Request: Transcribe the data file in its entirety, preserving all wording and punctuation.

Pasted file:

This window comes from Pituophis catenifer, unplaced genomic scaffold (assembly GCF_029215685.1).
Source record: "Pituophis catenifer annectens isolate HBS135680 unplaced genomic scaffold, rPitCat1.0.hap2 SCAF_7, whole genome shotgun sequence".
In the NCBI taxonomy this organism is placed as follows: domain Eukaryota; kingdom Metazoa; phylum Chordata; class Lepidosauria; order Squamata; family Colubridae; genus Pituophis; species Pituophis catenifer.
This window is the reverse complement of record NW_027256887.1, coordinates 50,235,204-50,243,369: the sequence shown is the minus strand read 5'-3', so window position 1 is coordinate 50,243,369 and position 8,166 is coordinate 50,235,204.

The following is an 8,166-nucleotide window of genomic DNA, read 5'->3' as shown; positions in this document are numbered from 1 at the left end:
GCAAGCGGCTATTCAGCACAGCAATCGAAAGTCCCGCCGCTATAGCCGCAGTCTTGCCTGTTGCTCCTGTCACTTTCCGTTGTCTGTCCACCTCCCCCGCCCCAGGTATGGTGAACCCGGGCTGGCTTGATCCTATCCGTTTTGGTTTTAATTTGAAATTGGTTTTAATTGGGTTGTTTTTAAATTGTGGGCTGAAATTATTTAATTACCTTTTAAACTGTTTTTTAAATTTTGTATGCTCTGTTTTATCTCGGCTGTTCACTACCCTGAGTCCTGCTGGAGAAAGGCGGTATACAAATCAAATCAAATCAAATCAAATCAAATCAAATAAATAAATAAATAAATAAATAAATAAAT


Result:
This window comes from Pituophis catenifer, unplaced genomic scaffold (assembly GCF_029215685.1).
Source record: "Pituophis catenifer annectens isolate HBS135680 unplaced genomic scaffold, rPitCat1.0.hap2 SCAF_7, whole genome shotgun sequence".
In the NCBI taxonomy this organism is placed as follows: domain Eukaryota; kingdom Metazoa; phylum Chordata; class Lepidosauria; order Squamata; family Colubridae; genus Pituophis; species Pituophis catenifer.
This window is the reverse complement of record NW_027256887.1, coordinates 50,235,204-50,243,369: the sequence shown is the minus strand read 5'-3', so window position 1 is coordinate 50,243,369 and position 8,166 is coordinate 50,235,204.

The following is an 8,166-nucleotide window of genomic DNA, read 5'->3' as shown; positions in this document are numbered from 1 at the left end:
GCAAGCGGCTATTCAGCACAGCAATCGAAAGTCCCGCCGCTATAGCCGCAGTCTTGCCTGTTGCTCCTGTCACTTTCCGTTGTCTGTCCACCTCCCCCGCCCCAGGTATGGTGAACCCGGGCTGGCTTGATCCTATCCGTTTTGGTTTTAATTTGAAATTGGTTTTAATTGGGTTGTTTTTAAATTGTGGGCTGAAATTATTTAATTACCTTTTAAACTGTTTTTTAAATTTTGTATGCTCTGTTTTATCTCGGCTGTTCACTACCCTGAGTCCTGCTGGAGAAAGGCGGTATACAAATCAAATCAAATCAAATCAAATCAAATCAAATAAATAAATAAATAAATAAATAAATAAAT